PORTLAND, Maine — Shiloh Pepin, a girl who was born with fused legs, a rare condition often called "mermaid syndrome," and gained a wide following on the Internet and U.S. television, has died. She was 10.
Don't miss these Health stories
More women opting for preventive mastectomy - but should they be?
Rates of women who are opting for preventive mastectomies, such as Angeline Jolie, have increased by an estimated 50 percent in recent years, experts say. But many doctors are puzzled because the operation doesn't carry a 100 percent guarantee, it's major surgery -- and women have other options, from a once-a-day pill to careful monitoring.
- Larry Page's damaged vocal cords: Treatment comes with trade-offs
- Report questioning salt guidelines riles heart experts
- CDC: 2012 was deadliest year for West Nile in US
- What stresses moms most? Themselves, survey says
- More women opting for preventive mastectomy - but should they be?
Doctors had predicted she would at most only survive for days after her birth. The girl died at Maine Medical Center on Friday afternoon, hospital spokesman John Lamb said. She had been hospitalized in critical condition for nearly a week.
Being born with "mermaid syndrome," also known as sirenomelia, meant that the Kennebunkport girl had only one partially working kidney, no lower colon or genital organs and legs fused from the waist down.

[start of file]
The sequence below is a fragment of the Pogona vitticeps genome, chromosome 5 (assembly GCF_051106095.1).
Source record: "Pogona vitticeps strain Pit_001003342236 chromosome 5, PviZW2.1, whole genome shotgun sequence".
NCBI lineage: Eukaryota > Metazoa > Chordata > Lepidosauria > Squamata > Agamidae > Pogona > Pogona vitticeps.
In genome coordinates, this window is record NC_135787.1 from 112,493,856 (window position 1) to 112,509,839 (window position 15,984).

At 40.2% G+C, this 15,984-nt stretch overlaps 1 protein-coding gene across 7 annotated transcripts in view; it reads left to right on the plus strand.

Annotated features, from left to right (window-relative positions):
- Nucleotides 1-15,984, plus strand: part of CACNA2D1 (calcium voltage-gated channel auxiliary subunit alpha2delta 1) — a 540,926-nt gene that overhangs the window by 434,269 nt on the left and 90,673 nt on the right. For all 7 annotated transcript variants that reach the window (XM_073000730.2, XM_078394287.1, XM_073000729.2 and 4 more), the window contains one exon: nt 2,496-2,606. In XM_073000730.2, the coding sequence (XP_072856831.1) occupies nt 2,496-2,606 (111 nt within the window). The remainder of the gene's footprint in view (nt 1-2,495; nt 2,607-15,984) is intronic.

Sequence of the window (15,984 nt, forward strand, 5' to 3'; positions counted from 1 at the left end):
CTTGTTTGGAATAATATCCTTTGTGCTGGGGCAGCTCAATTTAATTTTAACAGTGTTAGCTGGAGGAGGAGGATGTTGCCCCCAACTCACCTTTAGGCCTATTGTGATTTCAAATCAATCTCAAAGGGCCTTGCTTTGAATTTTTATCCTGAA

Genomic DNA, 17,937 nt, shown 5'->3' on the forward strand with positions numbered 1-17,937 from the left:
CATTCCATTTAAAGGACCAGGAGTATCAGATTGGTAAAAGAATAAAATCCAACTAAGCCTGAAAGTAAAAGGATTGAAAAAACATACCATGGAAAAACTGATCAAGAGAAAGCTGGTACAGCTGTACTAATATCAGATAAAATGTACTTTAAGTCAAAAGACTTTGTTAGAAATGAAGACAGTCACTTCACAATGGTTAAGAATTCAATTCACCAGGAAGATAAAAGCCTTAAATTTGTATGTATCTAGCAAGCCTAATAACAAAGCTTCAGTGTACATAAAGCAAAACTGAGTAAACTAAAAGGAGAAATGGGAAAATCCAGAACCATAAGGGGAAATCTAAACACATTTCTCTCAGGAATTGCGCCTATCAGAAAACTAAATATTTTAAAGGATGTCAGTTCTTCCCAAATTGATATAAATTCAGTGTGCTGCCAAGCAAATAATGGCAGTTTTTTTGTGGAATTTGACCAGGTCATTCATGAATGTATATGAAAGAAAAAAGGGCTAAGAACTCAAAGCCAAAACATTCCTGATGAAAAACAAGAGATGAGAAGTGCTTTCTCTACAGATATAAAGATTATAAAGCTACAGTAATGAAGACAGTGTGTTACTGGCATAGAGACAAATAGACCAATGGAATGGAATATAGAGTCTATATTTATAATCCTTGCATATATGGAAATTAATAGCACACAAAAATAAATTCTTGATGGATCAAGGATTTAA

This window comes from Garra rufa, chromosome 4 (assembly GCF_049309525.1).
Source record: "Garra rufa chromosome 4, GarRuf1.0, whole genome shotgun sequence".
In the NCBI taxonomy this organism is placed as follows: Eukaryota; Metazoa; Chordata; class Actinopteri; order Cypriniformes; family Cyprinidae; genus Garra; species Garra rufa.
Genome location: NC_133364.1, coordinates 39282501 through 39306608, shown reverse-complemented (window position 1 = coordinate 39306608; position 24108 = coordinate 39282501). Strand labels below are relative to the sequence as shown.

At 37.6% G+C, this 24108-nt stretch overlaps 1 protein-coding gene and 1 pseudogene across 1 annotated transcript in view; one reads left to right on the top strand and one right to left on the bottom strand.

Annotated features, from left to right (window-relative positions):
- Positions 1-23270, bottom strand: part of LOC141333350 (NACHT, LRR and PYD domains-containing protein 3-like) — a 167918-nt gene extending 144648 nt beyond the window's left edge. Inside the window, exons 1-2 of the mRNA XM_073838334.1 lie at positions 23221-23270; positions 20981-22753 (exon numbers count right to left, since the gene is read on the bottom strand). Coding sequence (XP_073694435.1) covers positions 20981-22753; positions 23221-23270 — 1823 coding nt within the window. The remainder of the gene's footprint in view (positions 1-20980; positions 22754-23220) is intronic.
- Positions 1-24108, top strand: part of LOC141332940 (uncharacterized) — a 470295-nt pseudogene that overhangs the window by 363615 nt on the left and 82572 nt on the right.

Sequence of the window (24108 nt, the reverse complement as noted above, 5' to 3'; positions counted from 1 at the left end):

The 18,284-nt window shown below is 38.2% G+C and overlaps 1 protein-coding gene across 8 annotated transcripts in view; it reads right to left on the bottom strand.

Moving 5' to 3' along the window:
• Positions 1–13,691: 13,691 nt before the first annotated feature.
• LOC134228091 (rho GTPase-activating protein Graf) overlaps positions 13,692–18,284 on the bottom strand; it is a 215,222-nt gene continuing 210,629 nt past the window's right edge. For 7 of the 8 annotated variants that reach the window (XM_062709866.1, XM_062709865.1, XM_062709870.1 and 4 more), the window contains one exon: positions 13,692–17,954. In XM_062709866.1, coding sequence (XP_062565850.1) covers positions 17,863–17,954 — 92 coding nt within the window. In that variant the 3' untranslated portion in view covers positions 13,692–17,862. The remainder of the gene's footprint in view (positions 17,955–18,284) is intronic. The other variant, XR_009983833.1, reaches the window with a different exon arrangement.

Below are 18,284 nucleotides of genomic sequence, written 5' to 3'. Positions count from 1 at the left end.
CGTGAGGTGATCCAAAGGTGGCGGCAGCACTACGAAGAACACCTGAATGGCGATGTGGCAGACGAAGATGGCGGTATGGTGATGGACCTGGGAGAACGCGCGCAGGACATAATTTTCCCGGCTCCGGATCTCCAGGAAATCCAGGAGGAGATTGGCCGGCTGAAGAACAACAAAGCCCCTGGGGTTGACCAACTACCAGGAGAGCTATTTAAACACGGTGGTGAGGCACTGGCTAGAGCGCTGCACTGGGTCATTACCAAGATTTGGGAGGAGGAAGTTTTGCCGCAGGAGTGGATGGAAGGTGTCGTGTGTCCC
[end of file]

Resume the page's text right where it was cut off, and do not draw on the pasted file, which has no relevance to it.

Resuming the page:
Some children who have survived sirenomelia have had surgery to separate their legs, but Shiloh did not because blood vessels crossing from side to side in her circulatory system would have been severed. She had received two kidney transplants, the last one in 2007.
Her story was featured recently on "The Oprah Winfrey Show" and other national television programs.
Earlier this month, her mother, Leslie Pepin, said her daughter came down with a cold that quickly turned to pneumonia. Shiloh was rushed to Maine Medical Center on Oct. 10 and was placed on antibiotics and a ventilator.
For a while, Leslie Pepin said, things were looking up. "She's a tough little thing," she said of her daughter earlier this week.
Shiloh was a fifth-grader at Kennebunkport Consolidated School. "She was such a shining personality in that building," said Maureen King, chairwoman of the board of the regional school district. Counselors will be available next week to talk to students.
Through the television shows, news articles, Facebook and other Web sites, Shiloh inspired many.
"I live in Iowa. I have cerebral palsy. I love your video," 12-year-old Lydia Dawley wrote to Shiloh on Facebook. "You have a great personality I wish you lived close so we could be friends and hang out. You opened my eyes because you are so brave."
Copyright 2009 The Associated Press. All rights reserved. This material may not be published, broadcast, rewritten or redistributed.